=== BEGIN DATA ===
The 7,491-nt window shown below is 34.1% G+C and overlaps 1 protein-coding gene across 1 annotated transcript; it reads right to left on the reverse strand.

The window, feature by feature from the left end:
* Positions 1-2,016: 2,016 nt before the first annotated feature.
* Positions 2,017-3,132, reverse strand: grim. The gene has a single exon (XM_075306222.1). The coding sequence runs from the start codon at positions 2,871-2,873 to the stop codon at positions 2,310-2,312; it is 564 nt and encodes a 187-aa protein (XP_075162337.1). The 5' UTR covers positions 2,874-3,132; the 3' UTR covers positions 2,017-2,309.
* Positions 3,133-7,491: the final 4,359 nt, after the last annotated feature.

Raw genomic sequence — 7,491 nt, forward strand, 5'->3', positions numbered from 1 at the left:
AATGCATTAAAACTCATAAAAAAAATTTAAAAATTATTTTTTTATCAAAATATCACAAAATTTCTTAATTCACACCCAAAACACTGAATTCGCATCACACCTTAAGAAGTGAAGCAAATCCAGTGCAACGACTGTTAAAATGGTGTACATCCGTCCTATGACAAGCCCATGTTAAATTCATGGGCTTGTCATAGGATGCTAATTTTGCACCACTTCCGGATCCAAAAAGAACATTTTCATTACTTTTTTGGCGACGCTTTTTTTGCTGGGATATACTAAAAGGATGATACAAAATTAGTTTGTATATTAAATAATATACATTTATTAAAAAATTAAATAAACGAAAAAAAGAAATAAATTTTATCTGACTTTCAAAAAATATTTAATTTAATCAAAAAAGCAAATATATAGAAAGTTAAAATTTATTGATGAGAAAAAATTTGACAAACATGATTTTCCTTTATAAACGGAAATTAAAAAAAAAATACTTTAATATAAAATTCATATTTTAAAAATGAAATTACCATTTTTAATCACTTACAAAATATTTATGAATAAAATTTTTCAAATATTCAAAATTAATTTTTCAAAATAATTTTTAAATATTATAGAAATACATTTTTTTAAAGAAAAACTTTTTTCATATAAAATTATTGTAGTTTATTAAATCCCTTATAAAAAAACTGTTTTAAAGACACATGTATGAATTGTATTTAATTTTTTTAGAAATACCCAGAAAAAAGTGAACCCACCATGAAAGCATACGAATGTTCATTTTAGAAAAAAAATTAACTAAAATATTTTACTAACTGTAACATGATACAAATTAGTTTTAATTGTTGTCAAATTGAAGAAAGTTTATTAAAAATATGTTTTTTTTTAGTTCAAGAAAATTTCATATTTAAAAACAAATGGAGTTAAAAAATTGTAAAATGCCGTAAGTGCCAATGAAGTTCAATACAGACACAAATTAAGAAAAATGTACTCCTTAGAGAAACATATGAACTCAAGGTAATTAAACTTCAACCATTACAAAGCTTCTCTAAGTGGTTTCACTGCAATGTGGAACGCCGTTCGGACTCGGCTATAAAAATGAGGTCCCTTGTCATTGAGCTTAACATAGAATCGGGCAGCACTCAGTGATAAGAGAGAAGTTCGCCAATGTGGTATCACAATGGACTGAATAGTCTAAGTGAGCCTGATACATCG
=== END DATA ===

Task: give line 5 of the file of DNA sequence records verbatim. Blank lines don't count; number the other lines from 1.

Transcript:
* Positions 3,133-7,491: the final 4,359 nt, after the last annotated feature.